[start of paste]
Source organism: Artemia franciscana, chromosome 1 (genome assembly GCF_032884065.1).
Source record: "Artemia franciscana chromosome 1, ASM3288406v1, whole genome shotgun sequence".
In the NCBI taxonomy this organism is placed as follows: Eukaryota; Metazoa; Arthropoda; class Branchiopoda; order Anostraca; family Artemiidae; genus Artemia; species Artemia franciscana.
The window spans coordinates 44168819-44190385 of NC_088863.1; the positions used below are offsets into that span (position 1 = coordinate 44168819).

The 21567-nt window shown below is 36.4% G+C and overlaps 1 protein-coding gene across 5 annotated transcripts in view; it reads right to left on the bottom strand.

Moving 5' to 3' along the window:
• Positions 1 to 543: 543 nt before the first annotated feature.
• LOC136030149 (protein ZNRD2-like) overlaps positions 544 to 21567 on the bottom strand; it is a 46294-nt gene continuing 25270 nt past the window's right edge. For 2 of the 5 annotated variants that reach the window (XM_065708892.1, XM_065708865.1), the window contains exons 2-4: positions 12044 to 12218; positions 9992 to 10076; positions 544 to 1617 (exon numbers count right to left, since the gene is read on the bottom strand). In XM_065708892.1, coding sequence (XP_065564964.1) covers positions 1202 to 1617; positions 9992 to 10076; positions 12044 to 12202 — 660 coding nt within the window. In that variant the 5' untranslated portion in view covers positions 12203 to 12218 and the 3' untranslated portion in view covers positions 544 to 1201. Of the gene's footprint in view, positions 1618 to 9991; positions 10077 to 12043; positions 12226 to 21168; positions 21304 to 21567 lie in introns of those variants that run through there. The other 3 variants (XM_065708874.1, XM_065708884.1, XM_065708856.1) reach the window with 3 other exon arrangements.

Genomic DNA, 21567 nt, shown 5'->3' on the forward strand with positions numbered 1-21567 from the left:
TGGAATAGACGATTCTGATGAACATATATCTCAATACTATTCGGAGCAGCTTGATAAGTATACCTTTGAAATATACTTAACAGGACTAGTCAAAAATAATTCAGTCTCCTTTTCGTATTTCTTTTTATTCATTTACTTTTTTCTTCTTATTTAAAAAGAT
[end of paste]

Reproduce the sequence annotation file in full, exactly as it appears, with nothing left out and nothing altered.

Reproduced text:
Source organism: Artemia franciscana, chromosome 1 (genome assembly GCF_032884065.1).
Source record: "Artemia franciscana chromosome 1, ASM3288406v1, whole genome shotgun sequence".
In the NCBI taxonomy this organism is placed as follows: Eukaryota; Metazoa; Arthropoda; class Branchiopoda; order Anostraca; family Artemiidae; genus Artemia; species Artemia franciscana.
The window spans coordinates 44168819-44190385 of NC_088863.1; the positions used below are offsets into that span (position 1 = coordinate 44168819).

The 21567-nt window shown below is 36.4% G+C and overlaps 1 protein-coding gene across 5 annotated transcripts in view; it reads right to left on the bottom strand.

Moving 5' to 3' along the window:
• Positions 1 to 543: 543 nt before the first annotated feature.
• LOC136030149 (protein ZNRD2-like) overlaps positions 544 to 21567 on the bottom strand; it is a 46294-nt gene continuing 25270 nt past the window's right edge. For 2 of the 5 annotated variants that reach the window (XM_065708892.1, XM_065708865.1), the window contains exons 2-4: positions 12044 to 12218; positions 9992 to 10076; positions 544 to 1617 (exon numbers count right to left, since the gene is read on the bottom strand). In XM_065708892.1, coding sequence (XP_065564964.1) covers positions 1202 to 1617; positions 9992 to 10076; positions 12044 to 12202 — 660 coding nt within the window. In that variant the 5' untranslated portion in view covers positions 12203 to 12218 and the 3' untranslated portion in view covers positions 544 to 1201. Of the gene's footprint in view, positions 1618 to 9991; positions 10077 to 12043; positions 12226 to 21168; positions 21304 to 21567 lie in introns of those variants that run through there. The other 3 variants (XM_065708874.1, XM_065708884.1, XM_065708856.1) reach the window with 3 other exon arrangements.

Genomic DNA, 21567 nt, shown 5'->3' on the forward strand with positions numbered 1-21567 from the left:
TGGAATAGACGATTCTGATGAACATATATCTCAATACTATTCGGAGCAGCTTGATAAGTATACCTTTGAAATATACTTAACAGGACTAGTCAAAAATAATTCAGTCTCCTTTTCGTATTTCTTTTTATTCATTTACTTTTTTCTTCTTATTTAAAAAGAT